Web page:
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2013 NSW Architecture Awards: Adrian Ashton Prize

Adrian Ashton Prize: Laura Harding NSW Architecture Awards

Jury citation

Laura Harding, Architecture Australia/Hill Thalis Architecture + Urban Projects.

Laura Harding, Architecture Australia/Hill Thalis Architecture + Urban Projects.

We embrace ease and eschew risk at our peril.”1 Written in the closing lines of Laura Harding’s review of extensions to the National Gallery of Australia, these words could just as well form the personal motto of their author. Faced with the task of reviewing a contentious public project, amidst the swirl of competing agendas, and to a strict word count, it must have been tempting to polemicise or simplify the story – but this is not how Laura writes. Her articles take a far riskier position. Walking a tightrope, or better, multiple tightropes, she paces out in erudite and concise phrases the spider‐like narrative strands interwoven through the architectural project. Ultimately, we are not just offered the critic’s informed judgement but insight into the many possible angles from which judgement could be made. This makes for educational, entertaining, and deeply satisfying reading. A contributing editor to Architecture Australia since 2006, Laura regularly writes for the publication and its online counterpart, ArchitectureAU. She has also contributed to Architecture Review Australia, Landscape Architecture Australia, Monument magazine, and Houses magazine.

Despite her considerable acumen as a critic, Laura is primarily engaged in architectural practice. She is a key contributor to the work of Hill Thalis Architecture + Urban Projects, where she has worked since 1996. Over the past year there has been lively debate about the state and purpose of architectural criticism. If we are to invite public interest in architecture, we must transcend the mystification of practice that makes architecture seem the selfish product of a singular creator. Laura Harding’s writing, as exemplified in her National Gallery review, expands the narrative by bringing to light the contingencies, compromises and generosities embodied in practice.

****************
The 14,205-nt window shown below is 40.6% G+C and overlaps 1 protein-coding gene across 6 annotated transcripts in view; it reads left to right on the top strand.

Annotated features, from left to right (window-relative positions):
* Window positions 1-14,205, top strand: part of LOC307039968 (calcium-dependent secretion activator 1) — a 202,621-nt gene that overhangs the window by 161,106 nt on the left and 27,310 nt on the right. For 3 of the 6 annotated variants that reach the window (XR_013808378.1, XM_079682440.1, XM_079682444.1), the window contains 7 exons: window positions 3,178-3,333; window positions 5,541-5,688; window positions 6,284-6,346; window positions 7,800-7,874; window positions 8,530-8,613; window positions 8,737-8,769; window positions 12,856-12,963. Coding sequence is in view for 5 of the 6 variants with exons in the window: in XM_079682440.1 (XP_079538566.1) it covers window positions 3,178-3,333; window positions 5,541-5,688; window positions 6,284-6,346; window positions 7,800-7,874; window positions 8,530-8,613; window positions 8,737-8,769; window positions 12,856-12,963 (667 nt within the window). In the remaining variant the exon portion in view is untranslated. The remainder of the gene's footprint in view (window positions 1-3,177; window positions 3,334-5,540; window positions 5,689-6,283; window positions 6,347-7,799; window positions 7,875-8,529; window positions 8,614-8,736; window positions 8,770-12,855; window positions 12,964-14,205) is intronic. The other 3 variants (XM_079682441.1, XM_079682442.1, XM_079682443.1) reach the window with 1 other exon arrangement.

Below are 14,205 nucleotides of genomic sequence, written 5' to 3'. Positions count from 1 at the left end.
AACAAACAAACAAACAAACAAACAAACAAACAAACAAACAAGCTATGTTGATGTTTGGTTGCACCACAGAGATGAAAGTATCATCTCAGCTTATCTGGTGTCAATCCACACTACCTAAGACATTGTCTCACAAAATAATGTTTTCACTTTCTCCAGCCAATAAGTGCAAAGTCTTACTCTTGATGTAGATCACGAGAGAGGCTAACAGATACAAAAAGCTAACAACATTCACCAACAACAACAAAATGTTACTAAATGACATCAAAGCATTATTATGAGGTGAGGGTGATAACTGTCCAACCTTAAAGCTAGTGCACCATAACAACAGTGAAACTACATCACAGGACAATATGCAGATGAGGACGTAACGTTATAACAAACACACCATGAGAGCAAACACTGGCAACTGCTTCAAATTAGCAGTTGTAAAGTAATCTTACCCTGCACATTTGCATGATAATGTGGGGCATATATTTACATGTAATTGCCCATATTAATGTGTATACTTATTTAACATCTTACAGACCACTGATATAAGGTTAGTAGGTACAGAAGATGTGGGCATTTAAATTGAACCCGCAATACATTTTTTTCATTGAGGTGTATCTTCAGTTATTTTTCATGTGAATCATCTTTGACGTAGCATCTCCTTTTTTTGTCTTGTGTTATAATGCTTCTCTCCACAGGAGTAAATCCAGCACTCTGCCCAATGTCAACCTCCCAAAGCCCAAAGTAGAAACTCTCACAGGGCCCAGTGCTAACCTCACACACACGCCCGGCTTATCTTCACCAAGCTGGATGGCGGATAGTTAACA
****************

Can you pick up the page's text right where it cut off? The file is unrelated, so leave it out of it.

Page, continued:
Note: Established 1986, the Adrian Ashton prize was first introduced in 1986 as a biennial award, but is now awarded yearly. Adrian Ashton was a past president of the Institute and founding member of the National Trust in NSW; however, it is his role as the first editor of the NSW Chapter’s ‘Architecture Bulletin’ that this prize commemorates.

1. Harding, L. ‘Extending the NGA’. Architecture Australia. January/February 2011.

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